0

I'm new to PostgreSQL and I'm trying to figure out what does the operator || mean?

Google didn't help with that...

closed as off-topic by Erwin Brandstetter, Colin 't Hart, Vérace, Michael Green, Mark Sinkinson Jun 18 '15 at 13:32

This question appears to be off-topic. The users who voted to close gave this specific reason:

  • "Too localized - this could be because your code has a typo, basic error, or is not relevant to most of our audience. Consider revising your question so that it appeals to a broader audience. As it stands, the question is unlikely to help other users (regarding typo questions, see this meta question for background)." – Erwin Brandstetter, Colin 't Hart, Vérace, Michael Green, Mark Sinkinson
If this question can be reworded to fit the rules in the help center, please edit the question.

  • postgresql.org/docs/9.4/static/index.html - worth reading. This you will find in several sections of 9. Functions and Operators – dezso Jun 3 '15 at 14:02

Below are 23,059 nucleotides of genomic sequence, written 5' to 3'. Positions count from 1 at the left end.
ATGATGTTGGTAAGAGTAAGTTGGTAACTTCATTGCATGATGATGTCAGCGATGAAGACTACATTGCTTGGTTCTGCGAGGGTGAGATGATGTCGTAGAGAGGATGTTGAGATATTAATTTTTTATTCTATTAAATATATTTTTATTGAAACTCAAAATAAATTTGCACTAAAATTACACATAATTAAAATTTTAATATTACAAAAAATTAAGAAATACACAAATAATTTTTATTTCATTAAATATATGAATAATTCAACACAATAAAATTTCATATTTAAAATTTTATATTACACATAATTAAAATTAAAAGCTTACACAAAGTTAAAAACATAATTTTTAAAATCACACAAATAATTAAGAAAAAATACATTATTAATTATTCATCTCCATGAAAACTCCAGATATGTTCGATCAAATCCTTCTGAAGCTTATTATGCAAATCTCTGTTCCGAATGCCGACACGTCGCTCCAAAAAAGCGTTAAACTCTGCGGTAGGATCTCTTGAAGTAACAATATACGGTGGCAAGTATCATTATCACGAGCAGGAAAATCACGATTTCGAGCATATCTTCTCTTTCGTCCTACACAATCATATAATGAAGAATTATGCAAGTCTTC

• 1
    It's the standard SQL operator to concatenate strings. – a_horse_with_no_name Jun 3 '15 at 14:03
  • 2
    ... and in PostgreSQL, concatenate tsvectors, OR tsquerys together, array-to-array concatenation, element-to-array concatenation and array-to-element concatenation. – dezso Jun 3 '15 at 14:06
2

String concatenation as you can see here: http://www.postgresql.org/docs/9.4/static/functions-string.html

Array concatenation: http://www.postgresql.org/docs/9.4/static/functions-array.html

And others... It means: concatenation.

Not the answer you're looking for? Browse other questions tagged or ask your own question.